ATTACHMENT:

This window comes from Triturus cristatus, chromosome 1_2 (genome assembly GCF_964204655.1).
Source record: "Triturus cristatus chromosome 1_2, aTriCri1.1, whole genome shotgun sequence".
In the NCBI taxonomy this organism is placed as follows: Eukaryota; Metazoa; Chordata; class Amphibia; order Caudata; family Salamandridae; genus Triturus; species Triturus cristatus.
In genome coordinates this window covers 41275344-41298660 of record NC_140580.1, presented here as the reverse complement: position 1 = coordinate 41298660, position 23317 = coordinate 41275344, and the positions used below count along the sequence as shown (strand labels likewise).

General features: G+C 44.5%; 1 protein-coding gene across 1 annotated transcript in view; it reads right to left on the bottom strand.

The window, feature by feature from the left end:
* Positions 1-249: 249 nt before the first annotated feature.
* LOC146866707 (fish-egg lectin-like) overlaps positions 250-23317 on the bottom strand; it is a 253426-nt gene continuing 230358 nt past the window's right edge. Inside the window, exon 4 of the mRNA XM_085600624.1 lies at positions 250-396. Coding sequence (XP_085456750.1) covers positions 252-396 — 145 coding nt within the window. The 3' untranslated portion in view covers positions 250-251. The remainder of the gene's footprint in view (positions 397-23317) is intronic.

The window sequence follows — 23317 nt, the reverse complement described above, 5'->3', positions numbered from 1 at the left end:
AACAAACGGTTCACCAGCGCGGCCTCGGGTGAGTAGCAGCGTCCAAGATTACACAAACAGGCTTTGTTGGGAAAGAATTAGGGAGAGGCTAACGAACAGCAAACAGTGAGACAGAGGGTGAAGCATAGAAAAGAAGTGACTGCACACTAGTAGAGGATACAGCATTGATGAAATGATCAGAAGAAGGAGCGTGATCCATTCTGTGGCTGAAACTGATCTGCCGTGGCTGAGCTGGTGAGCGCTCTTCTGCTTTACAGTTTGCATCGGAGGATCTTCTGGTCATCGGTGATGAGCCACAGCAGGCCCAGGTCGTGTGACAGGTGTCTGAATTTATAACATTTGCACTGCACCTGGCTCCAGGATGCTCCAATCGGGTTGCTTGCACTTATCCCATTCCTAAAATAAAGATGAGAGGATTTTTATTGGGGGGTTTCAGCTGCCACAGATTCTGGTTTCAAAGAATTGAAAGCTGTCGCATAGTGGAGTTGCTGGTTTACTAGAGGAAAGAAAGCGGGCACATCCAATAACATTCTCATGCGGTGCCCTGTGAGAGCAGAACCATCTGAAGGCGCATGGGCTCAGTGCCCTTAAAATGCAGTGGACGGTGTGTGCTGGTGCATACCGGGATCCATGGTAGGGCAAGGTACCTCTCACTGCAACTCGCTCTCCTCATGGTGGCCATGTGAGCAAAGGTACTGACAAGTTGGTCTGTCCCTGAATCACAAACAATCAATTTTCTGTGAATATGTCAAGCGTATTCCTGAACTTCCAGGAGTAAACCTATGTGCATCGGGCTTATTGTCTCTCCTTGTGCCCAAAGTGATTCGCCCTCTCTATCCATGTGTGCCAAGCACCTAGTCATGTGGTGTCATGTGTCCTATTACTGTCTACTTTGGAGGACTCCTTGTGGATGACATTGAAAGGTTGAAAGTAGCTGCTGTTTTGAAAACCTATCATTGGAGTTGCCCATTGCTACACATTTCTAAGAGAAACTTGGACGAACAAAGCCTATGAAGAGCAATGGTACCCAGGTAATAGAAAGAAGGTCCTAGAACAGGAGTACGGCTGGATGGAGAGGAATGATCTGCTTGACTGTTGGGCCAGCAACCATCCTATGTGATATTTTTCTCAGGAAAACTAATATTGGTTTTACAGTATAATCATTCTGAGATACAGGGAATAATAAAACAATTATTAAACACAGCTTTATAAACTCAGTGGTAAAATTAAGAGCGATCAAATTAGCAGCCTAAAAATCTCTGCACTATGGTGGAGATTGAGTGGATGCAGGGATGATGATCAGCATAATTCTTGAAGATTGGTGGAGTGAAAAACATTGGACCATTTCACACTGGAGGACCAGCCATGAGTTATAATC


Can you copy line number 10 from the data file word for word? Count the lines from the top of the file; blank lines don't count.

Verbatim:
AACAAACGGTTCACCAGCGCGGCCTCGGGTGAGTAGCAGCGTCCAAGATTACACAAACAGGCTTTGTTGGGAAAGAATTAGGGAGAGGCTAACGAACAGCAAACAGTGAGACAGAGGGTGAAGCATAGAAAAGAAGTGACTGCACACTAGTAGAGGATACAGCATTGATGAAATGATCAGAAGAAGGAGCGTGATCCATTCTGTGGCTGAAACTGATCTGCCGTGGCTGAGCTGGTGAGCGCTCTTCTGCTTTACAGTTTGCATCGGAGGATCTTCTGGTCATCGGTGATGAGCCACAGCAGGCCCAGGTCGTGTGACAGGTGTCTGAATTTATAACATTTGCACTGCACCTGGCTCCAGGATGCTCCAATCGGGTTGCTTGCACTTATCCCATTCCTAAAATAAAGATGAGAGGATTTTTATTGGGGGGTTTCAGCTGCCACAGATTCTGGTTTCAAAGAATTGAAAGCTGTCGCATAGTGGAGTTGCTGGTTTACTAGAGGAAAGAAAGCGGGCACATCCAATAACATTCTCATGCGGTGCCCTGTGAGAGCAGAACCATCTGAAGGCGCATGGGCTCAGTGCCCTTAAAATGCAGTGGACGGTGTGTGCTGGTGCATACCGGGATCCATGGTAGGGCAAGGTACCTCTCACTGCAACTCGCTCTCCTCATGGTGGCCATGTGAGCAAAGGTACTGACAAGTTGGTCTGTCCCTGAATCACAAACAATCAATTTTCTGTGAATATGTCAAGCGTATTCCTGAACTTCCAGGAGTAAACCTATGTGCATCGGGCTTATTGTCTCTCCTTGTGCCCAAAGTGATTCGCCCTCTCTATCCATGTGTGCCAAGCACCTAGTCATGTGGTGTCATGTGTCCTATTACTGTCTACTTTGGAGGACTCCTTGTGGATGACATTGAAAGGTTGAAAGTAGCTGCTGTTTTGAAAACCTATCATTGGAGTTGCCCATTGCTACACATTTCTAAGAGAAACTTGGACGAACAAAGCCTATGAAGAGCAATGGTACCCAGGTAATAGAAAGAAGGTCCTAGAACAGGAGTACGGCTGGATGGAGAGGAATGATCTGCTTGACTGTTGGGCCAGCAACCATCCTATGTGATATTTTTCTCAGGAAAACTAATATTGGTTTTACAGTATAATCATTCTGAGATACAGGGAATAATAAAACAATTATTAAACACAGCTTTATAAACTCAGTGGTAAAATTAAGAGCGATCAAATTAGCAGCCTAAAAATCTCTGCACTATGGTGGAGATTGAGTGGATGCAGGGATGATGATCAGCATAATTCTTGAAGATTGGTGGAGTGAAAAACATTGGACCATTTCACACTGGAGGACCAGCCATGAGTTATAATC